Wednesday, October 28, 2009

Did The CIA Lie to Nancy Pelosi?

According to a report yesterday from The Hill, Nancy Pelosi's claim that she and other congressmen/women were mislead on multiple occasions by the CIA could be bolstered by an ongoing House Intelligence Committee investigation. The investigation was spurred by the new CIA Director Leon Panetta's admission that several CIA officials didn't notify congress about a program to assassinate al Qaeda leaders. Nancy Pelosi has been under constant assault from Republicans since she made the claim in May that: "We were told explicitly that waterboarding was not being used... They [the CIA] misled us all the time".

Now, House Intelligence subcommittee Chairwoman Jan Schakowsky (D-Ill.) is saying that the Panetta admission is just one of five instances of a critical breakdown in communications between the CIA and congress. Said Schakowsy:
There have been many instances where we’ve come to a committee hearing, after having read in the paper of something that should have been notified to us, where it’s followed up my mea culpas by the intelligence community... And examples where the committee actually has been lied to.
Apparently, the instances of omission, misleading and outright lying to congress are not limited to torture techniques. Of further interest is that Dick Cheney apparently ordered the CIA not to notify congress about the al Queda assassination program and potentially other programs.

Conspiracy to deceive congress is criminal. I hope that serious investigation into the CIA and Dick Cheney comes of this, though I'm not holding my breath. Expect more from this fascinating story as the House Intelligence subcommittee's investigation continues. In the meantime, enjoy this lovely clip of "Fox and Friends" getting the story on Nancy Pelosi's May assertion really, really wrong:

Got to love the torture apologia coming out of the guest's mouth. "We were all scared after 9/11" is the worst excuse out there. And then he defends Bush's torture record by asserting that Bush won in a "relative landslide" in 2004 (Reminder: these were the election results. Not impressive for an incumbent.). I suppose any electoral victory could be called a landslide in comparison to the 2000 election, but that's just intellectually dishonest. Then again, it's "Fox & Friends"

Tuesday, October 27, 2009

Torture Apologia Chart

Thanks to Vagabond Scholar for this awesome flowchart on torture apologia. This ties in well with my post on Ben Wizner's lecture which discussed the mutually exclusive frameworks used by the Bush administration to characterize torture.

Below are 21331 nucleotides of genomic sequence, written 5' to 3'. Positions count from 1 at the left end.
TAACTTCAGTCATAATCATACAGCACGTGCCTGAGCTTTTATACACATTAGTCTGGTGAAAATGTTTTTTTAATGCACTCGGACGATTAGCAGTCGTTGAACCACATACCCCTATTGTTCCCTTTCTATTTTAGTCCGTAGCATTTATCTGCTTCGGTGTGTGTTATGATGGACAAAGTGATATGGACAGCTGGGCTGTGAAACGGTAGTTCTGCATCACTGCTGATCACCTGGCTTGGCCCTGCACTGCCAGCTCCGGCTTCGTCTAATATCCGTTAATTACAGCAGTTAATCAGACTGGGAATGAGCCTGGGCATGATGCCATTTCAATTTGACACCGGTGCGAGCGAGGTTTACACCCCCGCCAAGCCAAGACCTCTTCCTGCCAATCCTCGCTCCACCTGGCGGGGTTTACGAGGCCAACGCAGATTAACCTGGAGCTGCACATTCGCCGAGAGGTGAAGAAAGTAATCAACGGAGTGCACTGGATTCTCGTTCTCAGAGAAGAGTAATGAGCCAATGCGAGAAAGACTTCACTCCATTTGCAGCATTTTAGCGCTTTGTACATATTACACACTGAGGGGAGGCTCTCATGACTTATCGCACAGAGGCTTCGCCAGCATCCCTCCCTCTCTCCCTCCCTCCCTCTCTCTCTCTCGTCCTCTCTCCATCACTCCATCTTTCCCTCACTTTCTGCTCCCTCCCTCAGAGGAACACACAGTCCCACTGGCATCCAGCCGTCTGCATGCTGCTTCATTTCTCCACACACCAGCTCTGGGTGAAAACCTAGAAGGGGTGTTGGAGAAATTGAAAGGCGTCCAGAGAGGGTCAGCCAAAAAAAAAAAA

Monday, October 26, 2009

Ben Wizner pt. 1: The Lecture (Oct. 22)

On October 22nd and 23rd, we here at Occidental College were lucky enough to have ACLU attorney Ben Wizner come speak. Ben Wizner joined the ACLU directly before the September 11th attacks, and has been working largely on cases regarding torture and Guantanamo bay since the beginning of the so-called "war on terror". I will be splitting up my summary and analysis of the two talks into three posts, one for his Oct. 22nd lecture, one for his Oct. 22nd Q+A session, and one for his Oct. 23rd conversation with the Torture class.

On the 22nd, I came to the lecture hall expecting minimal turnout. From my experience as an RA, I know that anything less than an all-out advertising blitz usually results in low turnout. Thankfully, this was not the case. The hall was packed, and I was glad to know all the questions for Mr. Wizner would not be my own.

The beginning of Mr. Wizner's lecture was spent alternating between reading John Yoo's infamous "you would like" torture memo and reading the Red Cross testimony of Abu Zubaydah. Wizner provided a striking contrast between all of the forms of torture Yoo authorized in the memo with the actual memories and suffering endured by Abu Zubaydah. Part of what was truly horrifying about hearing the two pieces together was realizing how sterile and deceptive Yoo's methodical descriptions of the techniques he authorized were in comparison to the deeds that were actually committed.